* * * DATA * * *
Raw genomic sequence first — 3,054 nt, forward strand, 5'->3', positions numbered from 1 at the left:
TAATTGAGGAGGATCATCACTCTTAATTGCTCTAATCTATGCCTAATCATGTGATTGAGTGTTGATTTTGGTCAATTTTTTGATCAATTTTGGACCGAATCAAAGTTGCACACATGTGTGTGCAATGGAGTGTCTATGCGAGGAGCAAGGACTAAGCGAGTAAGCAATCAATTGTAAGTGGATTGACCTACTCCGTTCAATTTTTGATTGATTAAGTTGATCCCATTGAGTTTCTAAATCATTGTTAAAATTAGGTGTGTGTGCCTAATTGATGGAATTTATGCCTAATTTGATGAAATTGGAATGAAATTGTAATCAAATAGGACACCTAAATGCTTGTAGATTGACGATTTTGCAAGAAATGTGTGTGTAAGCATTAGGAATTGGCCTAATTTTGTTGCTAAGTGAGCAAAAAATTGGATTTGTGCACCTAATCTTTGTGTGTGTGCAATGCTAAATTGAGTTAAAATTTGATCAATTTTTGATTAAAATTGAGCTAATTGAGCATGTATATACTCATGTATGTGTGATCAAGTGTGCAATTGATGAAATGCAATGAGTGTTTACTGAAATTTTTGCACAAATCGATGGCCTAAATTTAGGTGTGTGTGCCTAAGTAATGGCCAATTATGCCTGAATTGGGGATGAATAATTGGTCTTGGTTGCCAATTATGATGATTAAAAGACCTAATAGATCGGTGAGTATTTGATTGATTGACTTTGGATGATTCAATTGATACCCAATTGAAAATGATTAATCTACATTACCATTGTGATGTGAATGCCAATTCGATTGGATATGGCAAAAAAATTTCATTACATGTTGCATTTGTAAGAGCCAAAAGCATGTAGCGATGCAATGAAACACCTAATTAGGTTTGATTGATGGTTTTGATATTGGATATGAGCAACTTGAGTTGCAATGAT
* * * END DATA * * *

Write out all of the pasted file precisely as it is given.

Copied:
Raw genomic sequence first — 3,054 nt, forward strand, 5'->3', positions numbered from 1 at the left:
TAATTGAGGAGGATCATCACTCTTAATTGCTCTAATCTATGCCTAATCATGTGATTGAGTGTTGATTTTGGTCAATTTTTTGATCAATTTTGGACCGAATCAAAGTTGCACACATGTGTGTGCAATGGAGTGTCTATGCGAGGAGCAAGGACTAAGCGAGTAAGCAATCAATTGTAAGTGGATTGACCTACTCCGTTCAATTTTTGATTGATTAAGTTGATCCCATTGAGTTTCTAAATCATTGTTAAAATTAGGTGTGTGTGCCTAATTGATGGAATTTATGCCTAATTTGATGAAATTGGAATGAAATTGTAATCAAATAGGACACCTAAATGCTTGTAGATTGACGATTTTGCAAGAAATGTGTGTGTAAGCATTAGGAATTGGCCTAATTTTGTTGCTAAGTGAGCAAAAAATTGGATTTGTGCACCTAATCTTTGTGTGTGTGCAATGCTAAATTGAGTTAAAATTTGATCAATTTTTGATTAAAATTGAGCTAATTGAGCATGTATATACTCATGTATGTGTGATCAAGTGTGCAATTGATGAAATGCAATGAGTGTTTACTGAAATTTTTGCACAAATCGATGGCCTAAATTTAGGTGTGTGTGCCTAAGTAATGGCCAATTATGCCTGAATTGGGGATGAATAATTGGTCTTGGTTGCCAATTATGATGATTAAAAGACCTAATAGATCGGTGAGTATTTGATTGATTGACTTTGGATGATTCAATTGATACCCAATTGAAAATGATTAATCTACATTACCATTGTGATGTGAATGCCAATTCGATTGGATATGGCAAAAAAATTTCATTACATGTTGCATTTGTAAGAGCCAAAAGCATGTAGCGATGCAATGAAACACCTAATTAGGTTTGATTGATGGTTTTGATATTGGATATGAGCAACTTGAGTTGCAATGAT